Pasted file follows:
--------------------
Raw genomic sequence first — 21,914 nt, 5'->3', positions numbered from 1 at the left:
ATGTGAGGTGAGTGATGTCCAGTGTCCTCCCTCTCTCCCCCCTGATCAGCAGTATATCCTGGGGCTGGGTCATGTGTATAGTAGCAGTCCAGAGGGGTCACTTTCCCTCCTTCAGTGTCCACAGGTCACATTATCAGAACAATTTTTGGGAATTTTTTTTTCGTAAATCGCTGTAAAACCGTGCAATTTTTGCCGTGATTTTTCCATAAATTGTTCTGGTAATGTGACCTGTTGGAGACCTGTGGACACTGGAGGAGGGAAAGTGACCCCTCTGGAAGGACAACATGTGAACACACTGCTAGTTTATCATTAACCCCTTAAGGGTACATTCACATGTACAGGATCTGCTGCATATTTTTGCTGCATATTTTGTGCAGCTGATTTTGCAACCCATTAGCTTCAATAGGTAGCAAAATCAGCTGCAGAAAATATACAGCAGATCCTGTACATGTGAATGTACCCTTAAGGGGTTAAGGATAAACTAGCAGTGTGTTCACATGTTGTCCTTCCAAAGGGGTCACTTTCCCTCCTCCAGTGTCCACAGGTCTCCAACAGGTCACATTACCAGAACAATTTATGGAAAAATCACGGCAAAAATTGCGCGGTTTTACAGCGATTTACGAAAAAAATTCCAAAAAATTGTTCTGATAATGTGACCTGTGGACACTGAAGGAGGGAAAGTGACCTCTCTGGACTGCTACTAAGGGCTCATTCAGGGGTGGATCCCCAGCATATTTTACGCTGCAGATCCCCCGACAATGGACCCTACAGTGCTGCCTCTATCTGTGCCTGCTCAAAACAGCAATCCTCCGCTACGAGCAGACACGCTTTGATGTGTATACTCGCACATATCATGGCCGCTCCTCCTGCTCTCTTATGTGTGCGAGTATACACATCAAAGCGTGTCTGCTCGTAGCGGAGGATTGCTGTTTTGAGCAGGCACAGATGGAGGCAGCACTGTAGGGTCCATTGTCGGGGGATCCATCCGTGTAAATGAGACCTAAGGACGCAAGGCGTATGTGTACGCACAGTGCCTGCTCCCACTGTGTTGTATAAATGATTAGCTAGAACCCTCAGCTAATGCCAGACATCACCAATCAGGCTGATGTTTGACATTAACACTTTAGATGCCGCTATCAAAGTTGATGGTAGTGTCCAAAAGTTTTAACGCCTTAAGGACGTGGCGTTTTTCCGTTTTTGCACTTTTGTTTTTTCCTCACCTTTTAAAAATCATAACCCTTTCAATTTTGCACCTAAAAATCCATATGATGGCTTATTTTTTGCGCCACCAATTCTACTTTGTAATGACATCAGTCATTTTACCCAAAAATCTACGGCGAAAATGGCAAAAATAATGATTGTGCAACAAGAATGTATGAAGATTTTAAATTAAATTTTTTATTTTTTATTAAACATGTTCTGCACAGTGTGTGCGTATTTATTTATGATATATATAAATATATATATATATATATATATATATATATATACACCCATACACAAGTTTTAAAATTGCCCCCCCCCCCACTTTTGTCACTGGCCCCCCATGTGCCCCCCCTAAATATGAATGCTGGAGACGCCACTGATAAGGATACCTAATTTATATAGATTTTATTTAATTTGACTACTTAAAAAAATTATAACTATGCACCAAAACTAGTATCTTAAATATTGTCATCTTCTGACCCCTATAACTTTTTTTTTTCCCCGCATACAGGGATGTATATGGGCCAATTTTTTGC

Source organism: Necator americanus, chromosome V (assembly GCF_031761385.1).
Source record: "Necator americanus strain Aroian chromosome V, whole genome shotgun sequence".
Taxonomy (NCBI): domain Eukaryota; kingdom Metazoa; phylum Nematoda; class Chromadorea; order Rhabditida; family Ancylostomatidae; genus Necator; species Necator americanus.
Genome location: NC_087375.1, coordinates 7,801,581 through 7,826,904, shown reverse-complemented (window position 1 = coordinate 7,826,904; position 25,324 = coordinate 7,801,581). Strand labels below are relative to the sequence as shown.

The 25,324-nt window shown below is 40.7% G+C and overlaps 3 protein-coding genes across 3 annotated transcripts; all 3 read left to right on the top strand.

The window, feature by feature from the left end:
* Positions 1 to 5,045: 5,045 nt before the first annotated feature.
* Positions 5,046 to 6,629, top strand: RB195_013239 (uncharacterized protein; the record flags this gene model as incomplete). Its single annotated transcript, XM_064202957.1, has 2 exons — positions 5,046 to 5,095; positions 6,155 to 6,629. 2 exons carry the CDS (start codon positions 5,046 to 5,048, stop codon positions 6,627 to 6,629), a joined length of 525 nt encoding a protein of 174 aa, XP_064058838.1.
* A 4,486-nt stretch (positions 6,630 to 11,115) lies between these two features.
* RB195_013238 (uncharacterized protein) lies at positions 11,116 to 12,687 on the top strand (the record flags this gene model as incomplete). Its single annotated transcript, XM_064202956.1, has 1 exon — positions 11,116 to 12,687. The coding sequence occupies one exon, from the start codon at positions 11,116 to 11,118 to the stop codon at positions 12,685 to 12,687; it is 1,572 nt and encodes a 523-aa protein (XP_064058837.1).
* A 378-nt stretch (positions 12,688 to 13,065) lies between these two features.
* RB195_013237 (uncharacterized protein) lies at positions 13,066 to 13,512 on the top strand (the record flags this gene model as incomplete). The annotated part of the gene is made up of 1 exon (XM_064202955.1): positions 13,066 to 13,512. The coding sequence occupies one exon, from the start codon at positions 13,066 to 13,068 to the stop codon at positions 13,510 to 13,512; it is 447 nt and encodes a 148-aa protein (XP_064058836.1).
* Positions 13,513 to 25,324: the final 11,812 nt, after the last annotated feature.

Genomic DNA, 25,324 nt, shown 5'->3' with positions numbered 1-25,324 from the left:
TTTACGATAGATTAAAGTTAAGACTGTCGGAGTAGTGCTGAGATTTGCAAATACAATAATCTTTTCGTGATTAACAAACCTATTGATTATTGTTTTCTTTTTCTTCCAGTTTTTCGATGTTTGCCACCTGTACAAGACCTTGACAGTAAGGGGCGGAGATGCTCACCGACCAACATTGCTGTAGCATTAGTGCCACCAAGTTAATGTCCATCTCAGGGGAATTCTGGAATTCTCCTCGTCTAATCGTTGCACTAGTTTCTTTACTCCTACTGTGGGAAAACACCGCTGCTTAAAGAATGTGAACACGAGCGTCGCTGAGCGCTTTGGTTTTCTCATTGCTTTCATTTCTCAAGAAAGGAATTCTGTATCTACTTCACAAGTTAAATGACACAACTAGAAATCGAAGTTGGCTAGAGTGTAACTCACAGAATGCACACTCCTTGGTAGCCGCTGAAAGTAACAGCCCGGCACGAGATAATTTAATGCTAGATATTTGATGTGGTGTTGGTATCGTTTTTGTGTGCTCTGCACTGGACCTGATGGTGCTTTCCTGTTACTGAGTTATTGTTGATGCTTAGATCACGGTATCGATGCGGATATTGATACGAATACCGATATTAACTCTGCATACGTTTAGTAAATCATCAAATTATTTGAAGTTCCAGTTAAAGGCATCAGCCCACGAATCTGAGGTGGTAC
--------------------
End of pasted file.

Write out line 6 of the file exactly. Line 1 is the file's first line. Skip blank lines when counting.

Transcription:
Genome location: NC_087375.1, coordinates 7,801,581 through 7,826,904, shown reverse-complemented (window position 1 = coordinate 7,826,904; position 25,324 = coordinate 7,801,581). Strand labels below are relative to the sequence as shown.